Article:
immediately moved his line forward and no further delay was occasioned. Again the enemy had thrown up temporary works and checked the advance of the skirmishers. The line of battle again charged, driving the enemy from their works, capturing several wagons, 2 flags, 1 piece of artillery, one artillery guidon, and quite a number of prisoners, and during the remainder of the day whenever the enemy checked the skirmishers the line of battle charged, always driving the enemy and capturing prisoners. Meanwhile, the Seventy-third and Eighty-sixth New York were actively engaged on the left, driving the enemy, capturing prisoners, &c. At length their ammunition having become exhausted they were ordered to the rear to replenish, their position being held by a portion of the Sixth Corps charged from the left across the front of the brigade, and by making a left turn came between us and the enemy. I then halted for the purpose of assembling the brigade, which, owing to the large portion (six regiments) that had been deployed as skirmishers, the rapid advance of several miles, and the frequent charges upon the enemy, had become very much scattered. After assembling the brigade I moved in rear of the Third Brigade, Third Division, Second Army Corps, and bivouacked for the night.
To sum up in a few words what was accomplished by the First Brigade, Third Division, Second Army Corps:
April 6, the enemy was attacked directly in ear on the road by which he was retreating and driven several miles. The brigade captured 1,390 enlisted men, 17 commissioned officers, 5 pieces of artillery, 28 wagons, 1 limber, 1 artillery guidon, and 3 battle flags. The conduct of both officers and men throughout the day was excellent; even the recruits, inspired by the gallantry of the veterans, charged with enthusiasm. I cannot make special mention of any without injustice to others, for all behaved with great gallantry.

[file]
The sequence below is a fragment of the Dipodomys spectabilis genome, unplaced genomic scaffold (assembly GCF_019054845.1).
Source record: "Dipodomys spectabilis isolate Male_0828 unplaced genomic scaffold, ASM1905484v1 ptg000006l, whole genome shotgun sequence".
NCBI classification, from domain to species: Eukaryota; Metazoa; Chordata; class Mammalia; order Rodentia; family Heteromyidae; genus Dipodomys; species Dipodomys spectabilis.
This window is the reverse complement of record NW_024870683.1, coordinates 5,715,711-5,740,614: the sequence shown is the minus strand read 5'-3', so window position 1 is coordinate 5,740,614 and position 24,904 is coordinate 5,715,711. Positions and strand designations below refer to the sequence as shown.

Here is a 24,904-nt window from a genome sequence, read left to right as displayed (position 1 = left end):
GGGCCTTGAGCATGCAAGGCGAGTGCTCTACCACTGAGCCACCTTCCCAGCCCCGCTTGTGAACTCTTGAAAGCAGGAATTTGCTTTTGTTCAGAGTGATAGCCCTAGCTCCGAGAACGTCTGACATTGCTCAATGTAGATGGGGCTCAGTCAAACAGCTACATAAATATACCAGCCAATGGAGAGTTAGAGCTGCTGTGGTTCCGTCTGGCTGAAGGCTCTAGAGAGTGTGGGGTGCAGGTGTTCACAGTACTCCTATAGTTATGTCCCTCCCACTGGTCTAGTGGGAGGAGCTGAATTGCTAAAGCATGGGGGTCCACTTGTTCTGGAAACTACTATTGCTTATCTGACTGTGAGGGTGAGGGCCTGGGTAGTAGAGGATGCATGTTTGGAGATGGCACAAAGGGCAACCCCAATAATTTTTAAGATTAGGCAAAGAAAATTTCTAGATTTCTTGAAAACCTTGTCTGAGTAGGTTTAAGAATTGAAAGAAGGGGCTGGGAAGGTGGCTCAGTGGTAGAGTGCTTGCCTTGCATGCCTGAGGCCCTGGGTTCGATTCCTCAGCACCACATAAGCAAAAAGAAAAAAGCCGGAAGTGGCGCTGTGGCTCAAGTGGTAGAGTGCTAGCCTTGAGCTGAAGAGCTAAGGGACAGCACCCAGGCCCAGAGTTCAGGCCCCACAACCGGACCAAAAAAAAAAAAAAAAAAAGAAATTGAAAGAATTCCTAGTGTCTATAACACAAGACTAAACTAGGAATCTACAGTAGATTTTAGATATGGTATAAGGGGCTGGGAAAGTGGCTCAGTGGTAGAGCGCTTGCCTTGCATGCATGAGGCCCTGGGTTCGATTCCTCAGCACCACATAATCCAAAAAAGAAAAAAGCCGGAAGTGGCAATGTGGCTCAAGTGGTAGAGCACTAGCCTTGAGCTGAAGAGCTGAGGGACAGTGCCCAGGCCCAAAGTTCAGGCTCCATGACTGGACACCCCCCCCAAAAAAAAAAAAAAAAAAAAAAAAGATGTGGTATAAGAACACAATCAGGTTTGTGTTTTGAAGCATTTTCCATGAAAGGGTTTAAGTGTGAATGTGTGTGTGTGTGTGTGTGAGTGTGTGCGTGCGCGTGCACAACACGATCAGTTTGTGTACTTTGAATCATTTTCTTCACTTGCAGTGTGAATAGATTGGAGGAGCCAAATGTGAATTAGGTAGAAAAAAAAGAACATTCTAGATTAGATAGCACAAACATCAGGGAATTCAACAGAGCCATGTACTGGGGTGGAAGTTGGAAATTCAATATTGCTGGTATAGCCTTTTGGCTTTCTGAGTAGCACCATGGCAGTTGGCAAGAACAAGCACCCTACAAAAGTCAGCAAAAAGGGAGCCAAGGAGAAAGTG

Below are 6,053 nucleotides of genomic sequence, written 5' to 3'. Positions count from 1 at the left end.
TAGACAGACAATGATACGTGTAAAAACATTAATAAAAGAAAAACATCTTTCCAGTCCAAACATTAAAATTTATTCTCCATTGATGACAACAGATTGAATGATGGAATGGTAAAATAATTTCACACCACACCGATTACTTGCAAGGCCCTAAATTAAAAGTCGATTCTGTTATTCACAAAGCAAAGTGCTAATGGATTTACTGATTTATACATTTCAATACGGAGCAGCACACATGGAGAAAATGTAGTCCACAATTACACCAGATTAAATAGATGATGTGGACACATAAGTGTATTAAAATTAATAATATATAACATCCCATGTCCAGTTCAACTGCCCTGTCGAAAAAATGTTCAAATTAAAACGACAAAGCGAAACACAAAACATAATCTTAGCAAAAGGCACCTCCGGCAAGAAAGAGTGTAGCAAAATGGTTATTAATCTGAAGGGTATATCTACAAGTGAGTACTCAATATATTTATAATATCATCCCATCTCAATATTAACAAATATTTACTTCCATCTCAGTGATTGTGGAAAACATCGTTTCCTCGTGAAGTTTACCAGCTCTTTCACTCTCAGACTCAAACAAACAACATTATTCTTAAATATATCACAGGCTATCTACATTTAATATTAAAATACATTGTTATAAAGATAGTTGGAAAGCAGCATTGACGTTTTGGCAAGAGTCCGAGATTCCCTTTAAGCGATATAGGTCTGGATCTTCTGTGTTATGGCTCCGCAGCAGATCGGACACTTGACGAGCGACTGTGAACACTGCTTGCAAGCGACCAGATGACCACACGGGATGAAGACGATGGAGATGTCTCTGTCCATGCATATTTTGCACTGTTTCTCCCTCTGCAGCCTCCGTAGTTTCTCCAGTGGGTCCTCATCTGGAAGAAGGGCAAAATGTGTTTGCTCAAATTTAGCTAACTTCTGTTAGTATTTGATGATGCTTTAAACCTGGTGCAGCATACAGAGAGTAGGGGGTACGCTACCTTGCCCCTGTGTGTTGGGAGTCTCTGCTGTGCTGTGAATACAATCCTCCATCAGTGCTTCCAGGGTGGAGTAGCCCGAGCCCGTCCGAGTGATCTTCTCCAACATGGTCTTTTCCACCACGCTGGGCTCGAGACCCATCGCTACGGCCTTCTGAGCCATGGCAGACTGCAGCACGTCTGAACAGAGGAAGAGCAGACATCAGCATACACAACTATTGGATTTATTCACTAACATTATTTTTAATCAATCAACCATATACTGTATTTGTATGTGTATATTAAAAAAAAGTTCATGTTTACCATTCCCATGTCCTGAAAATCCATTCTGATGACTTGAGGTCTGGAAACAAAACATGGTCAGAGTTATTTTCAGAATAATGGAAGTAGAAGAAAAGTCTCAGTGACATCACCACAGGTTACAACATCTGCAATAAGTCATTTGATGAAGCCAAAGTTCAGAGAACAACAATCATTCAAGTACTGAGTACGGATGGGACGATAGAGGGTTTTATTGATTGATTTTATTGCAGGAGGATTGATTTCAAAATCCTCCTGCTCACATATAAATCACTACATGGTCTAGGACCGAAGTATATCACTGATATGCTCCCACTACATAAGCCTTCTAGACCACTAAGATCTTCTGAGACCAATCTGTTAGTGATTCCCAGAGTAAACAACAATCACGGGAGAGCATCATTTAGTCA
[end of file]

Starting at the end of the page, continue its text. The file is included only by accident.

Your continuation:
April 7,, the brigade moved by the flank till about 2 p. m., when a line was formed to support the Second Brigade, Third Division, Second Army Corps. During the afternoon we maneuvered, in connection with the Second Brigade, but was not engaged. The skirmishers thrown out to protect the left flank were engaged for a few moments with the enemy, but suffered no loss.
This brigade took part in no engagement after this date.
R. B. SHEPHERD,
Colonel, Commanding Brigade.
Captain T. E. PARSONS,
Assistant Adjutant-General, Third Div., Second Army Corps.
Numbers 70. Report of Brigadier General Byron R. Pierce, U. S. Army, commanding Second Brigade.
HDQRS. SECOND Brigadier, THIRD DIV., SECOND ARMY CORPS,
Near Burke's Station, Va., April 15, 1865.
CAPTAIN: I have the honor to submit the following report of the part taken by this brigade in the operations from March 28 to April 10, 1865:
At 7 a. m. the 29th ultimo in compliance with instructions, moved from camp near Humphreys Station with the following regiments in